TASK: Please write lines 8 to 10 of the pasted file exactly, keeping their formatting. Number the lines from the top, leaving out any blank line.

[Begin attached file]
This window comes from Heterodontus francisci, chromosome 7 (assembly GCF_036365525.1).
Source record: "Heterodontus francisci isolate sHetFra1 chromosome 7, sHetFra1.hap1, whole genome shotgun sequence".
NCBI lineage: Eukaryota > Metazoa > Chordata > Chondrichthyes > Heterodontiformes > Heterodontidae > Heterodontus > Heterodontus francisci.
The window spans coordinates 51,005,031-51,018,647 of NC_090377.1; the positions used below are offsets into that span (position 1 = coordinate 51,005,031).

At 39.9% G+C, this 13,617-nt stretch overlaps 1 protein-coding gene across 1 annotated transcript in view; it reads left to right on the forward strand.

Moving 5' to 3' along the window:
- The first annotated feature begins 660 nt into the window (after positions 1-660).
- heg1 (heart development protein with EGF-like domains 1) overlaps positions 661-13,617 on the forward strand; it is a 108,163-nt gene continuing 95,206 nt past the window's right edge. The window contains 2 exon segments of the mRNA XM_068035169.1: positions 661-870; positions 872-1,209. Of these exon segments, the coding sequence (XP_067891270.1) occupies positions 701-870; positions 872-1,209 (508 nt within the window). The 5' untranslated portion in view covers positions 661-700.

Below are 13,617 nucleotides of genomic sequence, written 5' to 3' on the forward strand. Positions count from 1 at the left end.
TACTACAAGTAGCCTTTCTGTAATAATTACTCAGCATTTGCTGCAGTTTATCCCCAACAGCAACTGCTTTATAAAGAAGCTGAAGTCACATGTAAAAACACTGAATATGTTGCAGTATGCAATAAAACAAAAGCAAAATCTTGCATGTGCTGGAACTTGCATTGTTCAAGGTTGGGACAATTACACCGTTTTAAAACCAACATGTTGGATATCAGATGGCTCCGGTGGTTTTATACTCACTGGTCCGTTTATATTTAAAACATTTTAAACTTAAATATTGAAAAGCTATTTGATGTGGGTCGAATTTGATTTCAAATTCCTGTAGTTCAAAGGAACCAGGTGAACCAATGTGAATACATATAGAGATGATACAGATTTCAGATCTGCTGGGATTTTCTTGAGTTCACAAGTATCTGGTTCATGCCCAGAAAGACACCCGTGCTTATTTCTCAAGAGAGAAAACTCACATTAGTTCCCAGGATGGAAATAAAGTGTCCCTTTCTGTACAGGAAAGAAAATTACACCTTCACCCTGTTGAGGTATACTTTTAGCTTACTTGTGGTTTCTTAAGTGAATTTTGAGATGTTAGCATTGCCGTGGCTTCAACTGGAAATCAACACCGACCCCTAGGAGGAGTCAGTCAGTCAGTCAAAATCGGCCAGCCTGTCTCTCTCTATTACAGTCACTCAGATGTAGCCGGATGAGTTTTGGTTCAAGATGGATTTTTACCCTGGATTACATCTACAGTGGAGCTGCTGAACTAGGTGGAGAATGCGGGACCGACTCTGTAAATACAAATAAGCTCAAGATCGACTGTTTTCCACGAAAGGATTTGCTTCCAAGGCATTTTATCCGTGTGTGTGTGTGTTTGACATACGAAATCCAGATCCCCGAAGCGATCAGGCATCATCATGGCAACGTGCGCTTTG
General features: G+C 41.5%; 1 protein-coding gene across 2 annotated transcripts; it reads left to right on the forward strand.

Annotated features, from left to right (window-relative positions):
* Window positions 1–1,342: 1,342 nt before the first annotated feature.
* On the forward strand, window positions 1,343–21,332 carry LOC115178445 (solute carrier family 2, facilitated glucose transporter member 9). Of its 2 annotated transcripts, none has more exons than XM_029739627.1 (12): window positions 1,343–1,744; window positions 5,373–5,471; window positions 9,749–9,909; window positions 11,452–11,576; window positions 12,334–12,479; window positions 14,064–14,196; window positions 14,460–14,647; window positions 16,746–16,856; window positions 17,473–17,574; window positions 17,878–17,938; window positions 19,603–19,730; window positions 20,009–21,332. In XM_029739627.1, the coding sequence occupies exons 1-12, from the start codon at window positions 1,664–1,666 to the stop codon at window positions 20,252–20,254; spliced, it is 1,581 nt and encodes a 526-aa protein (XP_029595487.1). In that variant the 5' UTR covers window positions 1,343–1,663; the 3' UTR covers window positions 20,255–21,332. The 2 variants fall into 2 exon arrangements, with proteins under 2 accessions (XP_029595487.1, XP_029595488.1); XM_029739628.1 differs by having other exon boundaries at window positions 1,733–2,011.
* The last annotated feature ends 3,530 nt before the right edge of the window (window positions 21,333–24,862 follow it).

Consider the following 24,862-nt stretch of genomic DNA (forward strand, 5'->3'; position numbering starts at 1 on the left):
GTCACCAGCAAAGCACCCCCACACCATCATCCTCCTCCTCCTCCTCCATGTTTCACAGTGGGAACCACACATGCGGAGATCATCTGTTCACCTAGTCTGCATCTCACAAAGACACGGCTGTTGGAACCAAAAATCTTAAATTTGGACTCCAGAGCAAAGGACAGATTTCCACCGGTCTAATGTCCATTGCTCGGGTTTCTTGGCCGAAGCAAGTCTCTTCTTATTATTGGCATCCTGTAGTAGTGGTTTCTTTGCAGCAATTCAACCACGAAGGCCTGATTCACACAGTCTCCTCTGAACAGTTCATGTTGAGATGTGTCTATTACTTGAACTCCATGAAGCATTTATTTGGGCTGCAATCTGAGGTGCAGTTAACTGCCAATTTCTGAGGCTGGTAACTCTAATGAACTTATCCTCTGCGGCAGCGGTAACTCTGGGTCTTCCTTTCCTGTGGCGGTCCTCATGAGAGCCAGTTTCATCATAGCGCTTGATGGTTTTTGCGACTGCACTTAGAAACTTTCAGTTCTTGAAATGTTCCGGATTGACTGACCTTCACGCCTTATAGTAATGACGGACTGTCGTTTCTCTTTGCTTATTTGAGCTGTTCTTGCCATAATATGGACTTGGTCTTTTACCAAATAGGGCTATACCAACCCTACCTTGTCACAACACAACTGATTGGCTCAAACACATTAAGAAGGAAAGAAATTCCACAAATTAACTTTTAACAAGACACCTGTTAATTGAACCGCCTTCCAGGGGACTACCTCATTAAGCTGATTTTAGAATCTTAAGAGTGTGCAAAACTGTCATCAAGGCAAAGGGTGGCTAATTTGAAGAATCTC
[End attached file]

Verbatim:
- heg1 (heart development protein with EGF-like domains 1) overlaps positions 661-13,617 on the forward strand; it is a 108,163-nt gene continuing 95,206 nt past the window's right edge. The window contains 2 exon segments of the mRNA XM_068035169.1: positions 661-870; positions 872-1,209. Of these exon segments, the coding sequence (XP_067891270.1) occupies positions 701-870; positions 872-1,209 (508 nt within the window). The 5' untranslated portion in view covers positions 661-700.

Below are 13,617 nucleotides of genomic sequence, written 5' to 3' on the forward strand. Positions count from 1 at the left end.
TACTACAAGTAGCCTTTCTGTAATAATTACTCAGCATTTGCTGCAGTTTATCCCCAACAGCAACTGCTTTATAAAGAAGCTGAAGTCACATGTAAAAACACTGAATATGTTGCAGTATGCAATAAAACAAAAGCAAAATCTTGCATGTGCTGGAACTTGCATTGTTCAAGGTTGGGACAATTACACCGTTTTAAAACCAACATGTTGGATATCAGATGGCTCCGGTGGTTTTATACTCACTGGTCCGTTTATATTTAAAACATTTTAAACTTAAATATTGAAAAGCTATTTGATGTGGGTCGAATTTGATTTCAAATTCCTGTAGTTCAAAGGAACCAGGTGAACCAATGTGAATACATATAGAGATGATACAGATTTCAGATCTGCTGGGATTTTCTTGAGTTCACAAGTATCTGGTTCATGCCCAGAAAGACACCCGTGCTTATTTCTCAAGAGAGAAAACTCACATTAGTTCCCAGGATGGAAATAAAGTGTCCCTTTCTGTACAGGAAAGAAAATTACACCTTCACCCTGTTGAGGTATACTTTTAGCTTACTTGTGGTTTCTTAAGTGAATTTTGAGATGTTAGCATTGCCGTGGCTTCAACTGGAAATCAACACCGACCCCTAGGAGGAGTCAGTCAGTCAGTCAAAATCGGCCAGCCTGTCTCTCTCTATTACAGTCACTCAGATGTAGCCGGATGAGTTTTGGTTCAAGATGGATTTTTACCCTGGATTACATCTACAGTGGAGCTGCTGAACTAGGTGGAGAATGCGGGACCGACTCTGTAAATACAAATAAGCTCAAGATCGACTGTTTTCCACGAAAGGATTTGCTTCCAAGGCATTTTATCCGTGTGTGTGTGTGTTTGACATACGAAATCCAGATCCCCGAAGCGATCAGGCATCATCATGGCAACGTGCGCTTTG